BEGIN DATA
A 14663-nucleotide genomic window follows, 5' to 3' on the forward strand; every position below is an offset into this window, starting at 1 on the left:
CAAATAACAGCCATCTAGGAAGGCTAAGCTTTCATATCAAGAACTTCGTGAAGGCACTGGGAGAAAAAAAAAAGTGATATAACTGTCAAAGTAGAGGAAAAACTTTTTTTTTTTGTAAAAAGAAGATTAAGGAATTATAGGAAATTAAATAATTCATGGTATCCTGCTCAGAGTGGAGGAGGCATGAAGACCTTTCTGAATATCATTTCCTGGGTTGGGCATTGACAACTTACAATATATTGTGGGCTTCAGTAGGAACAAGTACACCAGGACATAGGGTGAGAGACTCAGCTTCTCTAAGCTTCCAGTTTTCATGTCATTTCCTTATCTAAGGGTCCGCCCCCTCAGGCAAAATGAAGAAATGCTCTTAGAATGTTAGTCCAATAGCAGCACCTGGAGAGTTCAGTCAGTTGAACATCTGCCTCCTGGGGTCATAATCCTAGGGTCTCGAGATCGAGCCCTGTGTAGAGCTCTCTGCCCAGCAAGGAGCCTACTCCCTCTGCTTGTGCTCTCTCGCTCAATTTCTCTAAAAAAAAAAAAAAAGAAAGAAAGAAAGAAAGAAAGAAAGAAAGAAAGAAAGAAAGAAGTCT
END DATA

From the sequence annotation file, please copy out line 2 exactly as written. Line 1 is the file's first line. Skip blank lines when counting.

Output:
CAAATAACAGCCATCTAGGAAGGCTAAGCTTTCATATCAAGAACTTCGTGAAGGCACTGGGAGAAAAAAAAAAGTGATATAACTGTCAAAGTAGAGGAAAAACTTTTTTTTTTTGTAAAAAGAAGATTAAGGAATTATAGGAAATTAAATAATTCATGGTATCCTGCTCAGAGTGGAGGAGGCATGAAGACCTTTCTGAATATCATTTCCTGGGTTGGGCATTGACAACTTACAATATATTGTGGGCTTCAGTAGGAACAAGTACACCAGGACATAGGGTGAGAGACTCAGCTTCTCTAAGCTTCCAGTTTTCATGTCATTTCCTTATCTAAGGGTCCGCCCCCTCAGGCAAAATGAAGAAATGCTCTTAGAATGTTAGTCCAATAGCAGCACCTGGAGAGTTCAGTCAGTTGAACATCTGCCTCCTGGGGTCATAATCCTAGGGTCTCGAGATCGAGCCCTGTGTAGAGCTCTCTGCCCAGCAAGGAGCCTACTCCCTCTGCTTGTGCTCTCTCGCTCAATTTCTCTAAAAAAAAAAAAAAAGAAAGAAAGAAAGAAAGAAAGAAAGAAAGAAAGAAAGAAAGAAGTCT